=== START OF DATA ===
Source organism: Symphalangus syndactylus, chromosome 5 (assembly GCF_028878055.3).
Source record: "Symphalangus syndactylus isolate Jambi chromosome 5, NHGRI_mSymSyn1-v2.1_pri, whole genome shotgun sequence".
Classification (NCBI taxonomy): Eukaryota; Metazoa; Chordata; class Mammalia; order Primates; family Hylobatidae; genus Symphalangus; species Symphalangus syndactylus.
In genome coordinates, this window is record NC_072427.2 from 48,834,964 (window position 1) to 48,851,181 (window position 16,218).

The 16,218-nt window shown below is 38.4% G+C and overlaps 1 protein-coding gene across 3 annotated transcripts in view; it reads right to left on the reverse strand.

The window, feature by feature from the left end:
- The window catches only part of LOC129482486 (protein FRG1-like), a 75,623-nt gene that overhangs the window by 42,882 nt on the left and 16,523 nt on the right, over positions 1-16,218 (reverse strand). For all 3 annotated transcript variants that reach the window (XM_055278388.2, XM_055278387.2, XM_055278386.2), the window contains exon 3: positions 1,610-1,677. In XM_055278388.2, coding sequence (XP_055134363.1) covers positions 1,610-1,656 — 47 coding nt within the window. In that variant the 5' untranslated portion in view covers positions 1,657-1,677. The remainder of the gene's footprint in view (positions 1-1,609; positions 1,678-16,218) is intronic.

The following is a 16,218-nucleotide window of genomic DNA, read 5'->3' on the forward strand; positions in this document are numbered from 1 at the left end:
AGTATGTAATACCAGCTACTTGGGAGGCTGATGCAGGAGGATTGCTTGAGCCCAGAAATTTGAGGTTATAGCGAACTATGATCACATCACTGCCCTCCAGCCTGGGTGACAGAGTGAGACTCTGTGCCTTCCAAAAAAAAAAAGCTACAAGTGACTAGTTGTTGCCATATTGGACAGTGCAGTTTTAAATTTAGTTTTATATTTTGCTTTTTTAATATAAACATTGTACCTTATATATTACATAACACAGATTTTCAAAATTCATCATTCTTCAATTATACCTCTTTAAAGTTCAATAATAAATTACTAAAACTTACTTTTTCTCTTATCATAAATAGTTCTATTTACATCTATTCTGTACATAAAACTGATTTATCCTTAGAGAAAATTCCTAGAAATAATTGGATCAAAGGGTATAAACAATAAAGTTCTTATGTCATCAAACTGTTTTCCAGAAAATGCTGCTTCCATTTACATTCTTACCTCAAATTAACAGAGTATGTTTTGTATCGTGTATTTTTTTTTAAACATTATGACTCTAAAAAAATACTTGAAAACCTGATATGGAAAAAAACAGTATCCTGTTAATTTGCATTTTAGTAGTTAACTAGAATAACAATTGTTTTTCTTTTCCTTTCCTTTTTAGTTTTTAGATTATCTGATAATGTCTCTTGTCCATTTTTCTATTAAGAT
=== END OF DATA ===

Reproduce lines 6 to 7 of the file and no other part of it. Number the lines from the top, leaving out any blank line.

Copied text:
The window, feature by feature from the left end:
- The window catches only part of LOC129482486 (protein FRG1-like), a 75,623-nt gene that overhangs the window by 42,882 nt on the left and 16,523 nt on the right, over positions 1-16,218 (reverse strand). For all 3 annotated transcript variants that reach the window (XM_055278388.2, XM_055278387.2, XM_055278386.2), the window contains exon 3: positions 1,610-1,677. In XM_055278388.2, coding sequence (XP_055134363.1) covers positions 1,610-1,656 — 47 coding nt within the window. In that variant the 5' untranslated portion in view covers positions 1,657-1,677. The remainder of the gene's footprint in view (positions 1-1,609; positions 1,678-16,218) is intronic.